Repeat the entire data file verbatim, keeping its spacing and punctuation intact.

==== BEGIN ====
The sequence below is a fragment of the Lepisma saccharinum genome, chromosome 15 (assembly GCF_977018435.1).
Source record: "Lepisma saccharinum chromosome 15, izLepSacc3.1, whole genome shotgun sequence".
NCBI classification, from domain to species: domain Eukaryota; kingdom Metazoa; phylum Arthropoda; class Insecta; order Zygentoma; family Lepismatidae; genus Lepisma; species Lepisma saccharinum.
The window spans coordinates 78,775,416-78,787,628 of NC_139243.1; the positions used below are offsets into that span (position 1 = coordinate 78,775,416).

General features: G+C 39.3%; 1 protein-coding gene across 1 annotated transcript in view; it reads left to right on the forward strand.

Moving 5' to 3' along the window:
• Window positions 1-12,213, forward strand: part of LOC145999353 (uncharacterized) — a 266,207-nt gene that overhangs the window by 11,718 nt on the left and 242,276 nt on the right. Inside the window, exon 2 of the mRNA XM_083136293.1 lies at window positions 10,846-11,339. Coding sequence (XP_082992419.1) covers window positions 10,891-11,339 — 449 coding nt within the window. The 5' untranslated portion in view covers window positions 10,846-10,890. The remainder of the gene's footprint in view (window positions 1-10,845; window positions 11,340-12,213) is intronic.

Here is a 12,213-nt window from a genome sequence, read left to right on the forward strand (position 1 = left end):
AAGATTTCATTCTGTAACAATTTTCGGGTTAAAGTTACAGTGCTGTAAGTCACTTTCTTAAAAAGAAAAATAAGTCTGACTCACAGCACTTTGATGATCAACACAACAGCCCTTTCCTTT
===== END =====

The sequence below is a fragment of the Lepisma saccharinum genome, chromosome 15 (assembly GCF_977018435.1).
Source record: "Lepisma saccharinum chromosome 15, izLepSacc3.1, whole genome shotgun sequence".
NCBI classification, from domain to species: domain Eukaryota; kingdom Metazoa; phylum Arthropoda; class Insecta; order Zygentoma; family Lepismatidae; genus Lepisma; species Lepisma saccharinum.
The window spans coordinates 78,775,416-78,787,628 of NC_139243.1; the positions used below are offsets into that span (position 1 = coordinate 78,775,416).

General features: G+C 39.3%; 1 protein-coding gene across 1 annotated transcript in view; it reads left to right on the forward strand.

Moving 5' to 3' along the window:
• Window positions 1-12,213, forward strand: part of LOC145999353 (uncharacterized) — a 266,207-nt gene that overhangs the window by 11,718 nt on the left and 242,276 nt on the right. Inside the window, exon 2 of the mRNA XM_083136293.1 lies at window positions 10,846-11,339. Coding sequence (XP_082992419.1) covers window positions 10,891-11,339 — 449 coding nt within the window. The 5' untranslated portion in view covers window positions 10,846-10,890. The remainder of the gene's footprint in view (window positions 1-10,845; window positions 11,340-12,213) is intronic.

Here is a 12,213-nt window from a genome sequence, read left to right on the forward strand (position 1 = left end):
AAGATTTCATTCTGTAACAATTTTCGGGTTAAAGTTACAGTGCTGTAAGTCACTTTCTTAAAAAGAAAAATAAGTCTGACTCACAGCACTTTGATGATCAACACAACAGCCCTTTCCTTT